Over at a book seminar on his latest tome Kim Stanley Robinson tells us that:
Since the Mars trilogy, I’ve been describing history as a struggle between science and capitalism. It’s very Manichean, but I’ll stick with it as a rough cut, enabling all kinds of further work. Using these terms, I can transcode what Henry Farrell says by defining technocracy as the political effectiveness of science, and markets as a manifestation of capitalism. Yes, my imagined world is dominated by capitalism and science. And so is the real world. But markets always misprice things, and are an instrument of capitalist power, so they must be defeated. So: technocracy defeating markets? Okay, I can accept that as a description of my novel.
There’s so much misunderstanding in that, isn’t there?
For example, markets are not necessary to capitalism, rather, they’re a manner of taming it. As markets are not necessary to socialism or technocracy but they’re a way of taming both of those. And for the same reasons too. Markets allow us to – within restrictions, to be sure – do our own thing. Instead of what the capitalist, the socialist planner, or the technocrat insist we must do.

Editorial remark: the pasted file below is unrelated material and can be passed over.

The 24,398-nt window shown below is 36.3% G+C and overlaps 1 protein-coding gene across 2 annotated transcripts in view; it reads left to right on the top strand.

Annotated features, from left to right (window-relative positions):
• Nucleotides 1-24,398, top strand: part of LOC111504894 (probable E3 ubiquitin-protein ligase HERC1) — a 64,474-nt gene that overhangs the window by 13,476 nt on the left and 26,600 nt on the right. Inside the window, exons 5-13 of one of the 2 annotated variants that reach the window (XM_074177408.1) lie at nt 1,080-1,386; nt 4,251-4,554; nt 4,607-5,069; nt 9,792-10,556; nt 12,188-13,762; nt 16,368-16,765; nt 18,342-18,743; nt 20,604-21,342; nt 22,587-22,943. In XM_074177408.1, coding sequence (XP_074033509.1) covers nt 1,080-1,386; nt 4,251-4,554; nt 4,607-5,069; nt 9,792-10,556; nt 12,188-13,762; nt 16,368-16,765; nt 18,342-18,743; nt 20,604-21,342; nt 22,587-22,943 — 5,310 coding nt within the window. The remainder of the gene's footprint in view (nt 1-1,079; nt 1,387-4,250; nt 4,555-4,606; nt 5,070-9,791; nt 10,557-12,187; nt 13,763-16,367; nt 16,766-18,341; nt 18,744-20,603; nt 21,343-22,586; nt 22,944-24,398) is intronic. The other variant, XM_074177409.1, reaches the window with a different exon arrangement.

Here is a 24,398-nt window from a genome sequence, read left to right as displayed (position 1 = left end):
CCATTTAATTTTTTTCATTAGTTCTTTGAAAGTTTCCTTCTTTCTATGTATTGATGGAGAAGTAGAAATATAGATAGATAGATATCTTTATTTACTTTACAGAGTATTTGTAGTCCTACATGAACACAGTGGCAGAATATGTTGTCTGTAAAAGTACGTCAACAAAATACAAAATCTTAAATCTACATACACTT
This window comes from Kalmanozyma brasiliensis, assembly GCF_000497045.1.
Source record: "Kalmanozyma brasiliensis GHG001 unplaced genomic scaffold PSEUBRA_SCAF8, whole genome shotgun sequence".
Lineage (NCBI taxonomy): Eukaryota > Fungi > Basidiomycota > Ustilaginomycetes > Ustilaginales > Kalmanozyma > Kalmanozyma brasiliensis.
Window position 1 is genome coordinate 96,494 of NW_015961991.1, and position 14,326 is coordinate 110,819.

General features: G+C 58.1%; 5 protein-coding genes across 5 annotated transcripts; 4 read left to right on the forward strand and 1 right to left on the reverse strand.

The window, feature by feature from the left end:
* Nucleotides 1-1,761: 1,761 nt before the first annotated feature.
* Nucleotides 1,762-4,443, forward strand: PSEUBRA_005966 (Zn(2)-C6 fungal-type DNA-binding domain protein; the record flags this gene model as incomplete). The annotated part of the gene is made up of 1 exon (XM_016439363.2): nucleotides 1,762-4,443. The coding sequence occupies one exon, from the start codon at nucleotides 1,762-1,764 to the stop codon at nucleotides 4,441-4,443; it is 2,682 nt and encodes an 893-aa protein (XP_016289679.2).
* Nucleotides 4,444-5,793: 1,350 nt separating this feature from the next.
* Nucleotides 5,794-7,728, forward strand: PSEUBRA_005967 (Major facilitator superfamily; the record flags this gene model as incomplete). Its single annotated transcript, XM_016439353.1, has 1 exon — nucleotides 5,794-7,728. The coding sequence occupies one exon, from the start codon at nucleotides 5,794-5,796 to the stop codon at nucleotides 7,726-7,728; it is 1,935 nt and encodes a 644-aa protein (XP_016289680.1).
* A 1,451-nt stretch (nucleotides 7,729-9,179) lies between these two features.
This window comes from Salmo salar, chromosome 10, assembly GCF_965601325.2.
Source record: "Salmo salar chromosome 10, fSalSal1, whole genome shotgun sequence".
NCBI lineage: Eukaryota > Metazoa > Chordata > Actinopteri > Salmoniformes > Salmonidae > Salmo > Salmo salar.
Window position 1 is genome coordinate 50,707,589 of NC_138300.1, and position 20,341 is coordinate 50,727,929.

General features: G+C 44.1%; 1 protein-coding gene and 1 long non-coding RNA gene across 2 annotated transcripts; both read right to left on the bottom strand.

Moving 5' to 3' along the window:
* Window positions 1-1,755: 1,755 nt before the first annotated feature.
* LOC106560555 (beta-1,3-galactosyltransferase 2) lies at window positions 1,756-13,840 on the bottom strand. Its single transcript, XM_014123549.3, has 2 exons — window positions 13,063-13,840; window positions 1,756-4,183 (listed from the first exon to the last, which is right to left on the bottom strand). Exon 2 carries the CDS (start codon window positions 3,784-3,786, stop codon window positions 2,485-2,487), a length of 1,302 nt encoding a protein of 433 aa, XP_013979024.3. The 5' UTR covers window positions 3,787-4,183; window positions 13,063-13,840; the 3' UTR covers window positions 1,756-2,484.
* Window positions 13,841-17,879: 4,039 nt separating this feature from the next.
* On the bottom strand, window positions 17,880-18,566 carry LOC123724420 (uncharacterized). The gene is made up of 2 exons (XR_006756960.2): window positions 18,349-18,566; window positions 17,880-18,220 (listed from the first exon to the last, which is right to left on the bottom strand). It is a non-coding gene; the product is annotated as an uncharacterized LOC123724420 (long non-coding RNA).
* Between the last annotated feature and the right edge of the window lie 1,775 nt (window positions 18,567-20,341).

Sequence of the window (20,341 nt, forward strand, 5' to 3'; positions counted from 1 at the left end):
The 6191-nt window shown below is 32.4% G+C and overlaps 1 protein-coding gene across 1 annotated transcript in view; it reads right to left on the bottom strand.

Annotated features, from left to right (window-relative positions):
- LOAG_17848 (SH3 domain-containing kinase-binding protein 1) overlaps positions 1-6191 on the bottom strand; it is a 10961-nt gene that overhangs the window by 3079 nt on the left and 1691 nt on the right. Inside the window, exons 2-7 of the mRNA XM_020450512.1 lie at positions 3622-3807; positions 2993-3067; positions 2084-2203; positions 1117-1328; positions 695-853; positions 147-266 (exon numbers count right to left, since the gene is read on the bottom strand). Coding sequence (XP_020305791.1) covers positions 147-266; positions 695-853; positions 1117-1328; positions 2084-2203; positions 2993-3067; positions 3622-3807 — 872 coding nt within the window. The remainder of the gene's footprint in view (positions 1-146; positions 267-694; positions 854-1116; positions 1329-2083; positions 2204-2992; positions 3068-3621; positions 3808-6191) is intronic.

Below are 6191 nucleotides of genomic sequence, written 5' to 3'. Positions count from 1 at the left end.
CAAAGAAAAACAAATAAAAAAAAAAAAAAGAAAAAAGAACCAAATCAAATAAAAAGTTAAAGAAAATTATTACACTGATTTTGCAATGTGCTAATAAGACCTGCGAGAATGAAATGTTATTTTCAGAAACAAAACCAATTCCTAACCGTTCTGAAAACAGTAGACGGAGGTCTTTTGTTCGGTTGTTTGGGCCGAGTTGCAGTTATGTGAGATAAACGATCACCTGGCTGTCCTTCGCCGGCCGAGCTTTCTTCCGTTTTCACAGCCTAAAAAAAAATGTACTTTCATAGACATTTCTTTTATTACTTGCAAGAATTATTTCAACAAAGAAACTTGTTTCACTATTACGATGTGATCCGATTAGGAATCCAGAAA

And markets must be defeated? Which is where we get to the Pol Pot/Mao style of society. Huzzah, eh?
Still, this does explain one thing. In the Mars trilogy Robinson presents us with a society which is both technologically advanced and also has great poverty. Actual, subsistence level, serious, poverty. This is not consistent with having technological advance.
But abolishing markets and having the technocrats running everything is a useful literary device for achieving that impossible goal I guess.